To start using Getopt::Std, use something like this initial fragment:

use Getopt::Std;

This will give you the options -v, -i, and -s arg. After this fragment executes, the associated hash table entries will be defined if the argument is present – and if it is present, the value will be either 1 or the argument given. For example, $options{v} might be set to 1, and $options{s} could be “arg”.

Using Getopt::Long isn’t much more difficult:

use Getopt::Long;
Getoptions("s" => \$sflag,
"verbose!" => \$verbose,
"file=s" => \$file,
"interval=i" => \$interval,
"auto:i" => \$auto)

This set of options shows most of the features of Getoptions(). The -verbose option is a toggle (as noted by the ‘!’ at the end of the option name), and the alternate can be specified as -noverbose. For the -file option, a string argument is required (specified by the ‘=s’ on the end of the option specification). The ‘=i’ (as exemplified by the -interval option) means that an integer argument is required, and the ‘:i’ for the -auto option means a integer argument is optional. Float values (real numbers) are also possible by using the ‘f’ flag (such as “real=f” – option -real requiring a float argument).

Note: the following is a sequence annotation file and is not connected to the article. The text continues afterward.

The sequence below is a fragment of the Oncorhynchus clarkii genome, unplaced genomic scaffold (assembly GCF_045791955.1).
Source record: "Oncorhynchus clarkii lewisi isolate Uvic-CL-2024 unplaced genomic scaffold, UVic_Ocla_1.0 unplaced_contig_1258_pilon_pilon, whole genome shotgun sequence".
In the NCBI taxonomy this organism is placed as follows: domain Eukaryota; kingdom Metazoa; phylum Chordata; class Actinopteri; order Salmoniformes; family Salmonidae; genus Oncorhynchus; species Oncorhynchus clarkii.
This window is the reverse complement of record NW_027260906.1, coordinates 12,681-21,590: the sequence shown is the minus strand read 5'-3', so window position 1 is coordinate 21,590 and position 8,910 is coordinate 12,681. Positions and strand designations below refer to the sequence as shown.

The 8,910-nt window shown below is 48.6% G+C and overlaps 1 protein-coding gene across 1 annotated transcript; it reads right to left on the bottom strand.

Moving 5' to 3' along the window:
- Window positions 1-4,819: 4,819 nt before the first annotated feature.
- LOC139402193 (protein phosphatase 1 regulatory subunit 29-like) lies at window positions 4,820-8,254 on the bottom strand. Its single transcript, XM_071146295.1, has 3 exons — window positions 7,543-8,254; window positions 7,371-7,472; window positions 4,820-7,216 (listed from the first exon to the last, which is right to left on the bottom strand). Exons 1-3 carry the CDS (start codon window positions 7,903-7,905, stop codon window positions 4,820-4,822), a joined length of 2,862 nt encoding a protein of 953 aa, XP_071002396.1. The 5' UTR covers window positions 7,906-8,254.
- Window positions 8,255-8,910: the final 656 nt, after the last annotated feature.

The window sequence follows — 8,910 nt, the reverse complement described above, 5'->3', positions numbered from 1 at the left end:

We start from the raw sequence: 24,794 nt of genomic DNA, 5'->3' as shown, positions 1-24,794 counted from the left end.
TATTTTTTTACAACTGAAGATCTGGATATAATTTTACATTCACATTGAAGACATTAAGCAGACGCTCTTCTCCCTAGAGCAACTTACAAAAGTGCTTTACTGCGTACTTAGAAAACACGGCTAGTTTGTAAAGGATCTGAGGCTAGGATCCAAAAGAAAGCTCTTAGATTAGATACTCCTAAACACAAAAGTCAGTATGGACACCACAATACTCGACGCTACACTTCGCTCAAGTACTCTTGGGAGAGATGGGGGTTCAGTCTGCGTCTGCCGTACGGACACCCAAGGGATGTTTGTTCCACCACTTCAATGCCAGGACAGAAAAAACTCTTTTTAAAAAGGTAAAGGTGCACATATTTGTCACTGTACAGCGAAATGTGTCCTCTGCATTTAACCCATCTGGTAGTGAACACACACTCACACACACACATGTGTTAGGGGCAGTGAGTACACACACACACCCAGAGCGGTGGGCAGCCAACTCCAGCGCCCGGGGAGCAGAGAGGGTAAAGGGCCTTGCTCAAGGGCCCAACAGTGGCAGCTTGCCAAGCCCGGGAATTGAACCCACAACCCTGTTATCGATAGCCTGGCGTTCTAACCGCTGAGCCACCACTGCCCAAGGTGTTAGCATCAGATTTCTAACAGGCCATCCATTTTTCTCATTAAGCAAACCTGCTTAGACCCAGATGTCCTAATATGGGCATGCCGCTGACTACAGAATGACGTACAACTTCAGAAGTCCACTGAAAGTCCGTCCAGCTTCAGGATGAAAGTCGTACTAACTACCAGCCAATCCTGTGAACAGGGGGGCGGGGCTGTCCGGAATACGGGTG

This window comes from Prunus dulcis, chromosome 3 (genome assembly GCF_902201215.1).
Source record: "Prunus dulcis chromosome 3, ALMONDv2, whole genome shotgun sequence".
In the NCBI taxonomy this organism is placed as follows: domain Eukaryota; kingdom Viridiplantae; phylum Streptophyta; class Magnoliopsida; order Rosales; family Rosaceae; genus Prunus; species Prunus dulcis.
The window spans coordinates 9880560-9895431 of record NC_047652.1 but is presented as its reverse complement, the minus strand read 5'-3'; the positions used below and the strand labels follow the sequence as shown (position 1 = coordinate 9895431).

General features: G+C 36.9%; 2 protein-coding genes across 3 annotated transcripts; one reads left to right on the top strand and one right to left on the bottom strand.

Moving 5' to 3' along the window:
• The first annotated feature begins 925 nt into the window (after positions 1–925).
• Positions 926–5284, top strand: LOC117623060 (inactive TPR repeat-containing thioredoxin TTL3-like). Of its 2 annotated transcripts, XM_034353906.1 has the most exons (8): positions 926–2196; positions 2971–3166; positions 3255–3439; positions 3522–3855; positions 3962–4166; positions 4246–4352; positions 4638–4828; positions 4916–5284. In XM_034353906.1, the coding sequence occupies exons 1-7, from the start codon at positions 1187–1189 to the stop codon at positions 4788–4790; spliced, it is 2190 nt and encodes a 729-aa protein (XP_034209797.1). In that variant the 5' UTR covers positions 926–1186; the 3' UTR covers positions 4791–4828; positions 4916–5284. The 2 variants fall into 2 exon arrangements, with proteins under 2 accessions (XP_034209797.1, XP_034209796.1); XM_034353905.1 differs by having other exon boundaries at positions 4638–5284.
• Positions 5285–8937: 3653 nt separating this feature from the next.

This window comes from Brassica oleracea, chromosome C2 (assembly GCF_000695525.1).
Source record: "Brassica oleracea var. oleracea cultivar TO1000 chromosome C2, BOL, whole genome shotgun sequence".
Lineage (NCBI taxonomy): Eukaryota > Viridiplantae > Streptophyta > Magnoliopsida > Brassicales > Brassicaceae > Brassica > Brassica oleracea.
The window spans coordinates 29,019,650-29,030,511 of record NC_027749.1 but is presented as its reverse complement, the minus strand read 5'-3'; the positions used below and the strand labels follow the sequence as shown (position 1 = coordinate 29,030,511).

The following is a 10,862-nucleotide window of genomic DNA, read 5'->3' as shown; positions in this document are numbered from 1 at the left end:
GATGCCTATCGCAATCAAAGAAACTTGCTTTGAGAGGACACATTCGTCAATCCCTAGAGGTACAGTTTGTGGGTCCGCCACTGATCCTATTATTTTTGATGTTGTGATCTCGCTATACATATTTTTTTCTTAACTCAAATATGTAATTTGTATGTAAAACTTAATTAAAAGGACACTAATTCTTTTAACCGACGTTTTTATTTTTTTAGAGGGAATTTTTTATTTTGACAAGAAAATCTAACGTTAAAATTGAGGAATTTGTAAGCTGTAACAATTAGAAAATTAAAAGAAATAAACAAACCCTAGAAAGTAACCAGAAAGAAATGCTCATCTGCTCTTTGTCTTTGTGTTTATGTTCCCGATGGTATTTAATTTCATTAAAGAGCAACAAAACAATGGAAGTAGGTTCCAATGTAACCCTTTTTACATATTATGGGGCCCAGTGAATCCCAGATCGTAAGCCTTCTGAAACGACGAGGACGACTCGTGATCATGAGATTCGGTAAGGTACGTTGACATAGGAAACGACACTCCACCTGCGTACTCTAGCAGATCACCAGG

Automation: Live and Breathe It!

Automation should be second nature to a system administrator. I have a maxim that I try to live by: “If I can tell someone how to do it, I can tell a computer how to do it.” I put this into practice by automating everything I can.

Why is this so important? If you craft every machine by hand, then you wind up with a number of problems (or possible problems):

  • Each machine is independently configured, and each machine is different. No two machines will be alike – which means instead of one machine replicated one hundred times, you’ll have one hundred different machines.
  • Problems that exist on a machine may or may not exist on another – and may or may not get fixed when found. If machine alpha has a problem, how do you know that machine beta or machine charlie don’t have the same problem? How do you know the problem is fixed on all machines? You don’t.
  • How do you know all required software is present? You don’t. It might be present on machine alpha, but not machine delta.
  • How do you know all software is up to date and at the same revision? You don’t. If machine alpha and machine delta both have a particular software, maybe it is the same one and maybe not.
  • How do you know if you’ve configured two machines in the same way? Maybe you missed a particular configuration requirement – which will only show up later as a problem or service outage.
  • If you have to recover any given machine, how do you know it will be recovered to the same configuration? Often, the configuration may or may not be backed up – so then it has to be recreated. Are the same packages installed? The same set of software? The same patches?